Breaking a story can go either way. It can be a fast-paced and entertaining exchange of ideas in which all participants contribute to fashion a gripping, tightly plotted, detailed episode breakdown. Or, it can be a frustrating exercise in futility spent arguing story points and running into creative dead-ends resulting in little, if any, progress Usually, it falls somewhere in between.
Earlier in the week, we had an example of the former when we all got together (along with the visiting Martin Gero) to break episode 19. Inside of two and a half hours, we were done: The tease and all five acts . Well, with time ticking down toward the beginning of our summer hiatus, we all gathered again the other day to discuss episode 20. We took an hour to discuss the story, throw out some notions and then, with time running out, put the potential act breaks up on the whiteboard (You know, those tun-tun-TAAA moments right before you cut to commercial – ie. the villain gets the upper hand, our team is trapped, our hero loses his lucky sock.). The plan was for everyone to re-gather today and actually break the story – the tease and all five acts, 4-5 beats per act.
Well, that was the plan anyway but, unfortunately, Rob Cooper had some post-production issues to deal with. And he’d be unavailable next week which meant we had to proceed without him. Normally, the absence of a single individual wouldn’t be that big a deal but, in this case, it was. For a number of reasons. First and foremost is the fact that Rob is the master spinner, ever capable of coming up with a solution to any creative roadblock no matter how wild or wacky the idea. Secondly – and this applies to co-creator and series show runner Brad Wright as well – this is the season finale and if there’s an episode you DON”T want to break without him, it would be this one. At the end of the day, Brad and Rob have the final say and there’s nothing more dispiriting than spending a day outlining an episode, presenting it, and having one of them find fault or creatively disagree with a crucial story element. It happens, of course, but it could be avoided – and would save a whole lot of time and effort – if we were all on the same page from the get-go.
But that wasn’t going to happen today. Paul and Carl were kind enough to offer to spend the morning breaking the episode with me, but I elected to set aside an hour to review what I had and beat out the story myself. Given the choice, more often than not I prefer to work alone.
Sometimes, you can spend days stumped, staring at those varying narrative elements as if they were pieces to completely different puzzles – the corner of a building, a tuft of cloud, the rear hindquarters of a rhinoceros – willing them to magically come together to no avail. Other times, you’ll be struck by a moment of clarity in which the disparate pieces coalesce and crystallize to form a coherent creative vision. You never know how it’s going to go. But, this morning, I was fortunate. I broke down the story, jotting the beats up on the whiteboard, then invited Paul, Carl, and Brad into the room and pitched it to them. They had some great suggestions that I incorporated into the narrative and, half an hour later, I was done. Now all I have to do is put out the beat sheet, get some feedback (hopefully Rob will like what we‘ve got), and I’m done.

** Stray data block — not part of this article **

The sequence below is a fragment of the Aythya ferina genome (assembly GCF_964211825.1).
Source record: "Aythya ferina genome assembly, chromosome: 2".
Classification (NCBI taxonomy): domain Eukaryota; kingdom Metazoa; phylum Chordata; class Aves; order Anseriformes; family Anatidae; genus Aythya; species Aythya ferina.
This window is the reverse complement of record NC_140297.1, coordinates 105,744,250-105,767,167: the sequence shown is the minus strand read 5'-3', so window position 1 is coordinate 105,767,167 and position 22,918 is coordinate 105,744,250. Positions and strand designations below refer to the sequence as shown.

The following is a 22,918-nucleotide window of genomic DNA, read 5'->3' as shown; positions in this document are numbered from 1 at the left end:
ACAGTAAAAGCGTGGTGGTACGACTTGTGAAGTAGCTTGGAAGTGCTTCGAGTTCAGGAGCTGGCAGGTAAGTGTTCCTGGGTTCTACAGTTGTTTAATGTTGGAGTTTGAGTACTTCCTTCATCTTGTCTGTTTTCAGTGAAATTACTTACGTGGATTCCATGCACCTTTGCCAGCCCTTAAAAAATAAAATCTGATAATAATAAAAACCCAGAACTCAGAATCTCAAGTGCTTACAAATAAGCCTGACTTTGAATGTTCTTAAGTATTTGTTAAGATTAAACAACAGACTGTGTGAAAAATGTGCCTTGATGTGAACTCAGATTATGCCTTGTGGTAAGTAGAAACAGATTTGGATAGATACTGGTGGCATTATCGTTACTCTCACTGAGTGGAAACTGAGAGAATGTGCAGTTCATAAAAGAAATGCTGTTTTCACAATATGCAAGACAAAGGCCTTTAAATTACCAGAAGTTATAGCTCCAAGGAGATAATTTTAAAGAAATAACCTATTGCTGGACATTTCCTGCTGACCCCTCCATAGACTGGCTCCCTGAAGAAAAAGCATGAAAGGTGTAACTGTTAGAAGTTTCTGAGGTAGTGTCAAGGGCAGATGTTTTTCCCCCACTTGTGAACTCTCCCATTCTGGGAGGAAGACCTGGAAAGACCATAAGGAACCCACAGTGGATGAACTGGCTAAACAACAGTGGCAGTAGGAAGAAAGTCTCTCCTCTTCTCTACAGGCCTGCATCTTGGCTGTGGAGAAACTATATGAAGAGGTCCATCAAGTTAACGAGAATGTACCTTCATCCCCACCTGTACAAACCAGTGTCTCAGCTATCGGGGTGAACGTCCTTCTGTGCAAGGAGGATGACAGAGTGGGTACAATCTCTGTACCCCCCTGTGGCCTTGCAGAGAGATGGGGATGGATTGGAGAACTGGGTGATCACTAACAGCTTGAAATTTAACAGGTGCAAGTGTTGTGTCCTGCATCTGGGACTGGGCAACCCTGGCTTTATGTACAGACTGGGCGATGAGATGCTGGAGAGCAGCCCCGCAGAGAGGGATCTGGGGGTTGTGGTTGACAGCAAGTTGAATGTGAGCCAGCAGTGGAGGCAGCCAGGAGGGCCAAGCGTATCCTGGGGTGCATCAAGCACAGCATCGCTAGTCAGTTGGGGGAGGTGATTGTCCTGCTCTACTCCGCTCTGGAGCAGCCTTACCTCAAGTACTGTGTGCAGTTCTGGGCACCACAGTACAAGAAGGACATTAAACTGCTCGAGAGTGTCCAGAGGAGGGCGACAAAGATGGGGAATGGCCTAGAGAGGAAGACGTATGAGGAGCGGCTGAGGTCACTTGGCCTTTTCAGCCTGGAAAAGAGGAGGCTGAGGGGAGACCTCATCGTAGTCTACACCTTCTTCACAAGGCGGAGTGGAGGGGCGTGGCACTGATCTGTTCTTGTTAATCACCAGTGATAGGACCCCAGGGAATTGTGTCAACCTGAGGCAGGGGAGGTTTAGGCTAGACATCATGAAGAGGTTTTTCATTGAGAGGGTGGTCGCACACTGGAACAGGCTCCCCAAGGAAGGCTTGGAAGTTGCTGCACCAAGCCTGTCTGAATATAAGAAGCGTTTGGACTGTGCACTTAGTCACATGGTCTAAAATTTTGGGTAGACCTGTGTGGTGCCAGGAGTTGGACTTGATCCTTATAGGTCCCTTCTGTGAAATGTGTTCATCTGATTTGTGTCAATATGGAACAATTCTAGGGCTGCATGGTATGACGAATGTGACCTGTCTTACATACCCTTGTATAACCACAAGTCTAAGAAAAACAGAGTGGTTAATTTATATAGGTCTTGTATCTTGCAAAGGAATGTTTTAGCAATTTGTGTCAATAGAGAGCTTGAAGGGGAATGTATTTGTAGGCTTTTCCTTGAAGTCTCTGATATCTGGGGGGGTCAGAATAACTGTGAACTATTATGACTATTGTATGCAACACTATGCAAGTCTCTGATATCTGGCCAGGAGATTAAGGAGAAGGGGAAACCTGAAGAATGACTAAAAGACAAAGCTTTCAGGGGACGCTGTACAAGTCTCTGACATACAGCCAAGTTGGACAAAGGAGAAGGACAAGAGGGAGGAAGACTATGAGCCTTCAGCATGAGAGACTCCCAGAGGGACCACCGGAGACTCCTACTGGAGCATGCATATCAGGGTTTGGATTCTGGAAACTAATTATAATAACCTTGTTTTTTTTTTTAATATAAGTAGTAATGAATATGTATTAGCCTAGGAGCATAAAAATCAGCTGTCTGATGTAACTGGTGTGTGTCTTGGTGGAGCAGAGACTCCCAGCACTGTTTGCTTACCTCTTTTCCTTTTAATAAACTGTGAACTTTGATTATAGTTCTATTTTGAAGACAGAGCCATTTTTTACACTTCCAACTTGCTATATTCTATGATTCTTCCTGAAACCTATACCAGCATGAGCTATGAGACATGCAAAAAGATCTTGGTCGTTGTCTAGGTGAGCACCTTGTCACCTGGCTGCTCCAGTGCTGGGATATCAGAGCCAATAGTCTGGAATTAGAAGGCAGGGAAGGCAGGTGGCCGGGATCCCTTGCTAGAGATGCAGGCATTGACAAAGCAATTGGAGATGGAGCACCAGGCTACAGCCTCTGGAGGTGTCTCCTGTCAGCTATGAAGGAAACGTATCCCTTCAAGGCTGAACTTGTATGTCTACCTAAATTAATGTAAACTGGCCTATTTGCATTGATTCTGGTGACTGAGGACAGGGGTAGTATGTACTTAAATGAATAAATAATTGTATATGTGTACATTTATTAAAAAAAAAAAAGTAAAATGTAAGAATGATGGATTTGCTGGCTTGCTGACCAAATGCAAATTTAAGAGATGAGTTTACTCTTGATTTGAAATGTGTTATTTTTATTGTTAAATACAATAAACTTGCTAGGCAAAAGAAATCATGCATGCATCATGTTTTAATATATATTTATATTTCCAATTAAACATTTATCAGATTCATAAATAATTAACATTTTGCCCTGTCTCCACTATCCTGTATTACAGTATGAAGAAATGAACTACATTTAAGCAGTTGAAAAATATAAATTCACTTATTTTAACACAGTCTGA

Well, practically done. There’s that whole “writing of the script” thing, but that’s the easy part.
It came down to a mad scramble today because we took yesterday off to watch the Day 1 Mix of Air I and II. Composer Joel Goldsmith did a wonderful job with the score (my favorite cue comes near the very end of the second part) and the show itself looks fantastic (and, once the color timing is complete, fantasticker(?)). Even with temp visual effects, you get a sense of the scope of the story and it’s truly awesome. Director Andy Mikita should be very proud. The performances were terrific and I can’t think of a better way to show our appreciation than to invite the entire cast and crew to a private screening of the premiere. The actors are dying to see some of the cuts, but I keep telling them to hold off and wait for the finished version. It’ll blow them away. At this point, I feel like I’ve chipped in and bought them all the most incredible gift and simply can’t wait to see their reactions when they open it.
Hey, speaking of actors, Brian J. Smith (Lt. Matthew Scott) popped by the production offices yesterday on his way to his cross-fit work-out. Whenever he comes by, he’s always a pleasure to talk to – bright, upbeat, and amazingly down to earth. In some ways, he reminds me of a young Ben Browder in that, like Ben, Brian quickly won the crew and his fellow castmates over with his down-home disposition and good-hearted outlook on all things. And, like Ben, he’s been known to stick around even after he’s wrapped, sitting by to watch the process and lend a hand whenever possible. We’re all excited about working with Brian because he’s young, extremely talented, and is no doubt has a very promising future ahead of him. And, oh yeah, we got him on our show first!
Since he was upstairs, I grabbed my laptop and went through all of the photos I’ve taken of him to date, hoping he could sign off on a few for the blog. Well, he signed off on all of them. Unfortunately, most of them have him on the Destiny set – and the studio wants to hold back on the ship reveal. So, for today, I give you (and especially Brian’s mom who follows this blog) two pics: Brian relaxing on the Icarus set, and Brian taking a break between set-ups.